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George Stern

Behind the Lines

(21 November 1939)

From Socialist Appeal, Vol. III No. 89, 21 November 1939, pp. 1 & 3.
Transcribed & marked up by Einde O’Callaghan for ETOL.

Twelve years ago the first Kuomintang-Communist united front was shattered when Chiang Kai-shek made a deal with the imperialists and sealed it in the blood of thousands of workers and peasants.

Today it begins to look as though the second “united front” is going to end as a result of a deal between Stalin and the Japanese.

Although the Moscow-Tokyo negotiations are still only in a preliminary stage, they have already resulted in a widening of the fissure between the Kuomintang and the Chinese Stalinists. Matters have on several occasions apparently already reached the stage of actual armed conflict between them.

Mao Tse-tung, the Chinese Stalinist chieftain, is quoted now as accusing Chiang Kai-shek of not establishing a democratic government. But what a fraud this is! When it suited the needs of their master in the Kremlin, the Chinese Stalinists came to terms with Chiang Kai-shek nearly three years ago. Although they also spoke then about “democratic government” it remained a hypocritical phrase, for the Kuomintang dictator naturally never took any steps to carry out that part of the bargain. Instead the Stalinists participated like docile lackeys in the farcical “People’s Council” which Chiang set up to simulate the appearance of popular support.

Throughout the course of the war under Chiang’s leadership the workers and peasants have been bled while the big capitalists and bankers rode high, wide, and handsome in the treaty ports held by the Japanese. Against all the venality, half-heartedness, and outright treachery that has marked the Kuomintang fight against Japan, the Stalinists never breathed a word publicly – until now, when their master in the Kremlin bids them prepare to cut loose from the anti-Japanese struggle in the interests of a deal between the Soviet bureaucracy and the Japanese imperialists!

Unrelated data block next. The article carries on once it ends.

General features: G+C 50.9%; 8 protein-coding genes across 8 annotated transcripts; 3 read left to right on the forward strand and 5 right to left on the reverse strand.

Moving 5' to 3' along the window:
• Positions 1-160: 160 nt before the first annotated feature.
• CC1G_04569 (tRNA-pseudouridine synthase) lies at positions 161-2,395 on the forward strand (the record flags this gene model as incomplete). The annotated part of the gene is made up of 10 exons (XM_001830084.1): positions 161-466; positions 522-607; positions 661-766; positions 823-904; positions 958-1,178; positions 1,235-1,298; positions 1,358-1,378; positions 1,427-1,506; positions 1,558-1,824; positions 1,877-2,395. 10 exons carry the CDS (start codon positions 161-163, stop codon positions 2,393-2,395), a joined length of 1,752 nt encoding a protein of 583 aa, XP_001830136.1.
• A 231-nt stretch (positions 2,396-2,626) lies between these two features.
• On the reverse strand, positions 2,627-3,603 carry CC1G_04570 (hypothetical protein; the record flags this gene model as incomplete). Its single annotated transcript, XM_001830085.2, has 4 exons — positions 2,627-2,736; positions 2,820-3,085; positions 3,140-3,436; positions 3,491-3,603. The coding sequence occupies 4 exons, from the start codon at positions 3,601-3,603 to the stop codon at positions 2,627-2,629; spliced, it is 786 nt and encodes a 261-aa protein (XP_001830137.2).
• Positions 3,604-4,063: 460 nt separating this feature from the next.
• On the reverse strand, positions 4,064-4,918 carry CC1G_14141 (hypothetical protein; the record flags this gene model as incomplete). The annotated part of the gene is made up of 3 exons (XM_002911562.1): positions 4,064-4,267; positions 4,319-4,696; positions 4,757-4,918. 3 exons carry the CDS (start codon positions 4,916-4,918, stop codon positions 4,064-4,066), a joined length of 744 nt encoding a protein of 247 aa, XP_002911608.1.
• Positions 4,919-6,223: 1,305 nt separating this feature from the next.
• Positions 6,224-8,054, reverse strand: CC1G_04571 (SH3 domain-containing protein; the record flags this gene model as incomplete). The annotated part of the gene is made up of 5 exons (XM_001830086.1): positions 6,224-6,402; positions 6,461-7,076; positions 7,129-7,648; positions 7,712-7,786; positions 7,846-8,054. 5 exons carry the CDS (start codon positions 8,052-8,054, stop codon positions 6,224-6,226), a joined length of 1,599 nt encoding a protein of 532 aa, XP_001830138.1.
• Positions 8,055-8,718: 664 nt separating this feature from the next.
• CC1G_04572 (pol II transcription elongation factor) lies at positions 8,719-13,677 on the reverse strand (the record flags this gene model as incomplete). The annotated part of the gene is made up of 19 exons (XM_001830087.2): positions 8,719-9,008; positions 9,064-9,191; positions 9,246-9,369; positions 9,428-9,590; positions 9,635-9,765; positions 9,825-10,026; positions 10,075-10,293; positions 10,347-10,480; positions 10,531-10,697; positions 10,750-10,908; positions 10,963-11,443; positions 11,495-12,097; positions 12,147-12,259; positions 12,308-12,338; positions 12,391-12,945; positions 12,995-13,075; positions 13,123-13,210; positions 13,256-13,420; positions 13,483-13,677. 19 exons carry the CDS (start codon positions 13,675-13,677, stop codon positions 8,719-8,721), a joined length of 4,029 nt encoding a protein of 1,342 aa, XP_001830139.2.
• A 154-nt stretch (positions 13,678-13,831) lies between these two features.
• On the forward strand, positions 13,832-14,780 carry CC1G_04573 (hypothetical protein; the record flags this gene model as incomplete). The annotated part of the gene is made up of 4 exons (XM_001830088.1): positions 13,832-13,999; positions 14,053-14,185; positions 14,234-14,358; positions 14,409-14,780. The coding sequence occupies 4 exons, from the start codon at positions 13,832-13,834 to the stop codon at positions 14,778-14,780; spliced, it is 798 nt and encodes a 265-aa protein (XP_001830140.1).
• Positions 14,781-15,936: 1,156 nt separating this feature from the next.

Into what new muddy waters will the Kremlin now lead what is left of the Chinese Communist Party? As a workers’ party, it long ago ceased to exist. It's strength has rested exclusively upon the military force it has controlled, the former peasant Red Army. Today that Red Army has nothing in common with the heroic force of peasant' fighters who resisted six Kuomintang offensives in Central China from 1930 to 1934. As long ago as 1937, Stalinist leaders admitted only a handful of the Kiangsi veterans remained.

Today the “Red” army is scarcely distinguishable from the mercenary forces of the Kuomintang generals. Nevertheless, it is a force recruited, trained, and tried in the struggle against Japanese imperialism. How it will react, if Stalin orders abandonment of the fight against the invaders and converts it instead, into an instrument for Soviet penetration in the west, remains to be seen.

In any case, the division takes place over the trampled and disregarded body of the Chinese nationalist cause. In 1927 thousands of Communists paid with their lives in a needless sacrifice to the misleadership of the Kremlin. But they did fighting for Chinese liberation while Chiang Kai-shek became a spoke in the wheel of the imperialist chariot.

In his subsequent development, Chiang Kai-shek merely continued to reflect the pressure of Anglo-American imperialism. When they entered into a pact with him, the Stalinists were wooing the same master. But now the order is to switch camps. And that is all the Stalinist turn amounts to, in China, as elsewhere.

The struggle for Chinese liberation must and will go on, despite and against both camps of its betrayers and enemies. Its standard bearer is the small, heroic organization of the Fourth International which in many parts of China continues in the forefront of the struggle.

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Last updated on 15 April 2018